Remember when the Indians won the World Series last year? How about the 2010 Padres? And of course, we all remember the glorious title run for the '08 Diamondbacks, led by Brandon Webb's 30 win season. Also, I should really start watching baseball after April.
The point is, just because the Dodgers have gotten off to a hot start while the Diamondbacks clearly haven't does not mean that Arizona is doomed to scrapping for the wild card. The Dodgers have gone 11-8 since their red-hot 12-3 start, which is fine, but it suggests that their .667 winning percentage probably won't hold up. They'll probably slide at some point, since this is still fundamentally the same team that we all predicted at the start of the year that featured Kemp, Kershaw, and the help staff at the Redondo Beach Best Buy.
What the Stats Say (According to Fangraphs):
To be fair, much of the Dodgers' offensive advantage comes from Matt Kemp, who has rained fire from on high this semester, with an 1.192 OPS so far this year. He's likely to miss the next few days with a pulled hamstring though, so that eliminates much of their advantage. LA's pitching has been solid, with the starting rotation in particular being responsible for a 2.91 ERA. But considering that's being propped up by Chris Capuano (2.06) and Ted Lilly (1.91), I'm dubious about the team's ability to maintain it.
- I think this lineup, more than anything else I could come up with, shows just how valuable Matt Kemp is to this team. With Kemp, this is a team with an above-average offense. Without Kemp, the primary RBI men are Bobby Abreu and Juan Uribe. Sure, losing a player like Kemp would hurt any lineup, but still, wow.
- Dee Gordon is a speedy slap hitter with limited power. I mean, he's in his first full major-league season, so it's difficult to say that for sure, but that's what his minor league numbers suggest, and it's what he's been 369 PAs in the majors. This is all well and good when the hits are falling in, but he has a BABIP of .252 so far after never posting one below .300 at any level before this, and it has resulted in a line of .211/.250/.273 so far this year. Dee Gordon is currently running a seminar on the dangers of relying on BABIP-dependant slap hitters.
- James Loney, after years of underachievement, probably saved his job by hitting .320/.380/.534 during the second half of last year. I can only imagine how aggravating this must have been for Dodger fans. After watching Loney slowly decline after a promising rookie year, the Dodgers were finally in a position to get rid of Loney this offseason, and he hit just well enough to justify not going after someone like Prince Fielder in free agency before turning around this year and going right back to looking clueless at the plate.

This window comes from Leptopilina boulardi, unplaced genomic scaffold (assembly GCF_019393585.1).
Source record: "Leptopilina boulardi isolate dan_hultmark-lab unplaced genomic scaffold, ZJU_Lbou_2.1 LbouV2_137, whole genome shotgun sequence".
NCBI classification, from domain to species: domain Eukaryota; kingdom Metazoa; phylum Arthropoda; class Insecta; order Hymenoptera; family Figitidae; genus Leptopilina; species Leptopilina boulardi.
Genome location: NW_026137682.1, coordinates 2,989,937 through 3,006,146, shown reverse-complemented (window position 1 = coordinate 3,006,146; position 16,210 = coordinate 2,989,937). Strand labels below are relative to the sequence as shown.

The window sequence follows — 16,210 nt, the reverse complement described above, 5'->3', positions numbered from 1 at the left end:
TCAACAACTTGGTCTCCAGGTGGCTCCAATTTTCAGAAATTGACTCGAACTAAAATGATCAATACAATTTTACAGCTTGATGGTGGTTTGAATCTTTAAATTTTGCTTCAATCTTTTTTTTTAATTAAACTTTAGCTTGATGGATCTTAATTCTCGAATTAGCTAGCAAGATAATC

- A.J. Ellis has an OPS+ of 161. Ellis is a 31-year-old backup catcher who inherited the starting job essentially by default. He's not young enough to be intriguing, and he's not established enough to good and veteran-y, but he's improbably hitting well in a valiant but probably unsustainable start to the season. A.J. Ellis is the the 2012 Dodgers in a nutshell.
Insightful Commentary: For the second year in a row, Ian Kennedy has had by far his worst start of the season against the Cardinals at Chase Field. To some extent, this is random luck, and to some extent, this is because the Cardinals have really good hitters and Chase Field is a hitter's park. However, it also seems like he had a poor approach in his last start, shying away from throwing his change-up early on, to his detriment. Again, the moral of the story is that it's better for everyone if we just pretend the Cardinals series wasn't a thing that happened.
Before last year, Clayton Kershaw was a nasty little secret that only the NL West really knew about. Sure, everyone knew he was a great young pitcher, but last year's Cy Young campaign is what truly put him on the map. He cut his walks while staying astonishingly good at striking guys out and preventing home runs, and just dominated the league last year. He had a 2.28 ERA to go with a 2.41 FIP, all while being the same age Pat Corbin is now. Simply incredible.
Insightful Commentary: Miley, for all the improvements that he's made this year, is benefiting from allowing only one home run so far this season. He's not really known as a ground ball pitcher, and he has Chase Field as his home ballpark, so I expect that to even out a bit as the year progresses. Again, this is not to disparage the legitimate improvements he's made in almost every other facet of his game, just something to keep an eye on.
Billingsley is part of that second-tier of Dodger players behind Kemp and Kershaw. You know, the group that pundits point to and say, "yeah, if that guy has a good year, this team could really make a run for a playoff spot." It's not a "sure thing" the way that Kemp and Kershaw supposedly are, but it's still more likely than, say, Aaron Harang being dominant. After a blip last year where his numbers dropped across the board, Billingsley looks to be back to being the solidly above-average, mid-3s ERA pitcher he was from 2007 to 2010, although his 4.34 FIP warrants keeping an eye on.
Final Verdict: These two game series are tough to get a sense of. Everything just feels rushed, and by the time you get into the swing of things, it's time to go somewhere else. It's baseball's equivalent of flying back home for a wedding. Still, I feel confident that the Dodgers are not as good as they've played so far, particularly with Kemp out. Thus, I expect the Diamondbacks can grab a game here. Diamondbacks and Dodgers each win a game.
Head over to True Blue LA for the Dodgers' perspective.
(Stats from Fangraphs and Baseball-Reference.)